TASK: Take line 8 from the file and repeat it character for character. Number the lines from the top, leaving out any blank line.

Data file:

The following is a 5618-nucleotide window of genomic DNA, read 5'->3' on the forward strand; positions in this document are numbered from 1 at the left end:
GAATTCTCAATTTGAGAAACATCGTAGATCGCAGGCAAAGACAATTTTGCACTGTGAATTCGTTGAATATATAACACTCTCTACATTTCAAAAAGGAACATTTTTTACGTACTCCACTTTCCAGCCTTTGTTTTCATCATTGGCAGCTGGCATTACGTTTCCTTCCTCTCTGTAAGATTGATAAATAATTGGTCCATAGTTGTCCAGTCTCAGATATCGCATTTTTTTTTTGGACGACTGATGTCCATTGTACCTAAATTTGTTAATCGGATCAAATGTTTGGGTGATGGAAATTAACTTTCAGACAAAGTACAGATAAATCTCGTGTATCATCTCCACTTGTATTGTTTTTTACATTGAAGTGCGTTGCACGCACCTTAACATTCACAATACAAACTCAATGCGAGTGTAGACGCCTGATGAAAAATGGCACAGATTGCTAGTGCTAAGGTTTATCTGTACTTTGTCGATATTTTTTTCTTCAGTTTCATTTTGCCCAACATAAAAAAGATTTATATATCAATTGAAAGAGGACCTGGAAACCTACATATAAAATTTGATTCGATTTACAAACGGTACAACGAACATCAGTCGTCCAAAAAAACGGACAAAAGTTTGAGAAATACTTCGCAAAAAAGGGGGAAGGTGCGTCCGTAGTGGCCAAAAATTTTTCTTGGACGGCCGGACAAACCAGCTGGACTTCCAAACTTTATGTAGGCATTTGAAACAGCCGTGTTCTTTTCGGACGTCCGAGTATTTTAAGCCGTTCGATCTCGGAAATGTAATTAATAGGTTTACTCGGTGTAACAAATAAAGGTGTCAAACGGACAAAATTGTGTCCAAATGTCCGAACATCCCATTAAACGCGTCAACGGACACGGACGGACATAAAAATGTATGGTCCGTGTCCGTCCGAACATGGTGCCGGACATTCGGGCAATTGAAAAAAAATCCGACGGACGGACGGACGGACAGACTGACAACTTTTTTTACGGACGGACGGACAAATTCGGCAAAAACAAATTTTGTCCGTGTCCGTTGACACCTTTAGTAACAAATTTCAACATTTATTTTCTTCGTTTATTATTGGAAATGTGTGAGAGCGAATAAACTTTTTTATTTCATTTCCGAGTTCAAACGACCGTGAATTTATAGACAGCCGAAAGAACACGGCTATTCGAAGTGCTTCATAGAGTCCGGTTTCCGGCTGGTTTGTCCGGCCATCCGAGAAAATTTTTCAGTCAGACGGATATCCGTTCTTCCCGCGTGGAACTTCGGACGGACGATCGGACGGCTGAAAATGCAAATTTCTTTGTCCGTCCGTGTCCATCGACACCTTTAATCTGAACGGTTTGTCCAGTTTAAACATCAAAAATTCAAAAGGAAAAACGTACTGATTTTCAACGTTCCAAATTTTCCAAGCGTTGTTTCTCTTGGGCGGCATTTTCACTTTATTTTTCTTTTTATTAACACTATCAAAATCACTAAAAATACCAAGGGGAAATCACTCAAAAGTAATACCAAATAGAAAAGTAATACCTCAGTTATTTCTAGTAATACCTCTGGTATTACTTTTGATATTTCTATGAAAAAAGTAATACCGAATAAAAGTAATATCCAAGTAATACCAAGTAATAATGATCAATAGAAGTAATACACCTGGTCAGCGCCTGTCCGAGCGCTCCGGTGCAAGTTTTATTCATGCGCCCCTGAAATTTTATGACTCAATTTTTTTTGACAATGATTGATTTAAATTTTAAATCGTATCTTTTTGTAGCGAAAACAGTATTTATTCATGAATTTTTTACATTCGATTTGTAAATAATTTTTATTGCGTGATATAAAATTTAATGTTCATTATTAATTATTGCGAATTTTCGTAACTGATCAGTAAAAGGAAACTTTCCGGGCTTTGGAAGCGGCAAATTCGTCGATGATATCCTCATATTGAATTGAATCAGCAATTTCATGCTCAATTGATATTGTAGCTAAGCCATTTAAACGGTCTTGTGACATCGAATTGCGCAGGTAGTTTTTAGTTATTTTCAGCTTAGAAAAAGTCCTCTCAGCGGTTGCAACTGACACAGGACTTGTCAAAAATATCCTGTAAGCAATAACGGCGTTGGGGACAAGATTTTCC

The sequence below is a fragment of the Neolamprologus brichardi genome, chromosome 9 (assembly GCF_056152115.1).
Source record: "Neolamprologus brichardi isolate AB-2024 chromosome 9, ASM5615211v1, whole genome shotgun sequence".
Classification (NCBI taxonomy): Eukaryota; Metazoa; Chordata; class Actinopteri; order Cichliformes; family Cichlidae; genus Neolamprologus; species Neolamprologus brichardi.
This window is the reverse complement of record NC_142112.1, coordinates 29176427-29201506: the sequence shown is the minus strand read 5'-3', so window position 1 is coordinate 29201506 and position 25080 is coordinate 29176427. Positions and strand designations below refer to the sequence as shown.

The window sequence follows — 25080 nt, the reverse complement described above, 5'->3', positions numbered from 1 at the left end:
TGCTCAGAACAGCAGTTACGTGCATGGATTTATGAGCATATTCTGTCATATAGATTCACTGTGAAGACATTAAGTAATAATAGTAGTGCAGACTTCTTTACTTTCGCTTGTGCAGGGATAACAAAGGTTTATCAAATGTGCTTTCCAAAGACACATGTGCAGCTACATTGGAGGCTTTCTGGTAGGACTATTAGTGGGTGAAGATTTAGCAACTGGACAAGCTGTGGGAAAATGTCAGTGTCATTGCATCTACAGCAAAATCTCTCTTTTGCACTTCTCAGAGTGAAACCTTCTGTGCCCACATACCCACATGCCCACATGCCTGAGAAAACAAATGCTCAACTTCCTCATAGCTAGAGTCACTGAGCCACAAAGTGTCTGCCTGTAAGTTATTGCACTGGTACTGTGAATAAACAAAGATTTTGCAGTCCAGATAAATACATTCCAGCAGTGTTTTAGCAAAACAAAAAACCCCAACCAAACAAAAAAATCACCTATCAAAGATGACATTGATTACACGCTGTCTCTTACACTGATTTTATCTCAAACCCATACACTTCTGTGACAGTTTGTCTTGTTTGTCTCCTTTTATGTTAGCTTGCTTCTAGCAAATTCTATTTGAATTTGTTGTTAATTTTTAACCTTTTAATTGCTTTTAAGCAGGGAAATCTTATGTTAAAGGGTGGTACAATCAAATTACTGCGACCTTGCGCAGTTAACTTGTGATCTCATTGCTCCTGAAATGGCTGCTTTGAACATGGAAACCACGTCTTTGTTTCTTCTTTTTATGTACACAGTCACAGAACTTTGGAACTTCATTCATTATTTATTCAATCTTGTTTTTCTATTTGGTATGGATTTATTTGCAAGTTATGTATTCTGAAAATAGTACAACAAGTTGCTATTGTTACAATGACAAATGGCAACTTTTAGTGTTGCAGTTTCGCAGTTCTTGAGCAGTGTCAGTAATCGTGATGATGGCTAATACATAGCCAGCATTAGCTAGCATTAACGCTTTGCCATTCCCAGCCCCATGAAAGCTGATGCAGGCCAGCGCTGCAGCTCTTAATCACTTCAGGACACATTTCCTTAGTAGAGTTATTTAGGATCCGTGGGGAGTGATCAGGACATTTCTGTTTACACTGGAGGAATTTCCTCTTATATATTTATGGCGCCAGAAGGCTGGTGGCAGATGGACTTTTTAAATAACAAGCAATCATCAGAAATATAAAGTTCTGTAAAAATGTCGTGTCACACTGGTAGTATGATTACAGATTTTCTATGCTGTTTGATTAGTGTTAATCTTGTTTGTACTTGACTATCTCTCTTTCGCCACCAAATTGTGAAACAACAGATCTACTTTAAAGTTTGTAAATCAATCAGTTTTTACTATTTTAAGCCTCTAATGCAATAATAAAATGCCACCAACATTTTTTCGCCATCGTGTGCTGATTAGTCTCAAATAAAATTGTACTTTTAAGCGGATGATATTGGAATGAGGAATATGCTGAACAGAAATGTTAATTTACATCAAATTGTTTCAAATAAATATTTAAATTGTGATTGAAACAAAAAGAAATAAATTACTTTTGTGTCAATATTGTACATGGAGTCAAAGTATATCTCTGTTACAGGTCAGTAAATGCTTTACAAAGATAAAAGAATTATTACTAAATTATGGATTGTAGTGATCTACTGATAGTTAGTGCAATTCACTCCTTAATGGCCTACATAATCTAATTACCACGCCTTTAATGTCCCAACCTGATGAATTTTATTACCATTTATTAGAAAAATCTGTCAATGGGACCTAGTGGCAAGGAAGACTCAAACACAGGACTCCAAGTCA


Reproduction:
TGCTCAGAACAGCAGTTACGTGCATGGATTTATGAGCATATTCTGTCATATAGATTCACTGTGAAGACATTAAGTAATAATAGTAGTGCAGACTTCTTTACTTTCGCTTGTGCAGGGATAACAAAGGTTTATCAAATGTGCTTTCCAAAGACACATGTGCAGCTACATTGGAGGCTTTCTGGTAGGACTATTAGTGGGTGAAGATTTAGCAACTGGACAAGCTGTGGGAAAATGTCAGTGTCATTGCATCTACAGCAAAATCTCTCTTTTGCACTTCTCAGAGTGAAACCTTCTGTGCCCACATACCCACATGCCCACATGCCTGAGAAAACAAATGCTCAACTTCCTCATAGCTAGAGTCACTGAGCCACAAAGTGTCTGCCTGTAAGTTATTGCACTGGTACTGTGAATAAACAAAGATTTTGCAGTCCAGATAAATACATTCCAGCAGTGTTTTAGCAAAACAAAAAACCCCAACCAAACAAAAAAATCACCTATCAAAGATGACATTGATTACACGCTGTCTCTTACACTGATTTTATCTCAAACCCATACACTTCTGTGACAGTTTGTCTTGTTTGTCTCCTTTTATGTTAGCTTGCTTCTAGCAAATTCTATTTGAATTTGTTGTTAATTTTTAACCTTTTAATTGCTTTTAAGCAGGGAAATCTTATGTTAAAGGGTGGTACAATCAAATTACTGCGACCTTGCGCAGTTAACTTGTGATCTCATTGCTCCTGAAATGGCTGCTTTGAACATGGAAACCACGTCTTTGTTTCTTCTTTTTATGTACACAGTCACAGAACTTTGGAACTTCATTCATTATTTATTCAATCTTGTTTTTCTATTTGGTATGGATTTATTTGCAAGTTATGTATTCTGAAAATAGTACAACAAGTTGCTATTGTTACAATGACAAATGGCAACTTTTAGTGTTGCAGTTTCGCAGTTCTTGAGCAGTGTCAGTAATCGTGATGATGGCTAATACATAGCCAGCATTAGCTAGCATTAACGCTTTGCCATTCCCAGCCCCATGAAAGCTGATGCAGGCCAGCGCTGCAGCTCTTAATCACTTCAGGACACATTTCCTTAGTAGAGTTATTTAGGATCCGTGGGGAGTGATCAGGACATTTCTGTTTACACTGGAGGAATTTCCTCTTATATATTTATGGCGCCAGAAGGCTGGTGGCAGATGGACTTTTTAAATAACAAGCAATCATCAGAAATATAAAGTTCTGTAAAAATGTCGTGTCACACTGGTAGTATGATTACAGATTTTCTATGCTGTTTGATTAGTGTTAATCTTGTTTGTACTTGACTATCTCTCTTTCGCCACCAAATTGTGAAACAACAGATCTACTTTAAAGTTTGTAAATCAATCAGTTTTTACTATTTTAAGCCTCTAATGCAATAATAAAATGCCACCAACATTTTTTCGCCATCGTGTGCTGATTAGTCTCAAATAAAATTGTACTTTTAAGCGGATGATATTGGAATGAGGAATATGCTGAACAGAAATGTTAATTTACATCAAATTGTTTCAAATAAATATTTAAATTGTGATTGAAACAAAAAGAAATAAATTACTTTTGTGTCAATATTGTACATGGAGTCAAAGTATATCTCTGTTACAGGTCAGTAAATGCTTTACAAAGATAAAAGAATTATTACTAAATTATGGATTGTAGTGATCTACTGATAGTTAGTGCAATTCACTCCTTAATGGCCTACATAATCTAATTACCACGCCTTTAATGTCCCAACCTGATGAATTTTATTACCATTTATTAGAAAAATCTGTCAATGGGACCTAGTGGCAAGGAAGACTCAAACACAGGACTCCAAGTCA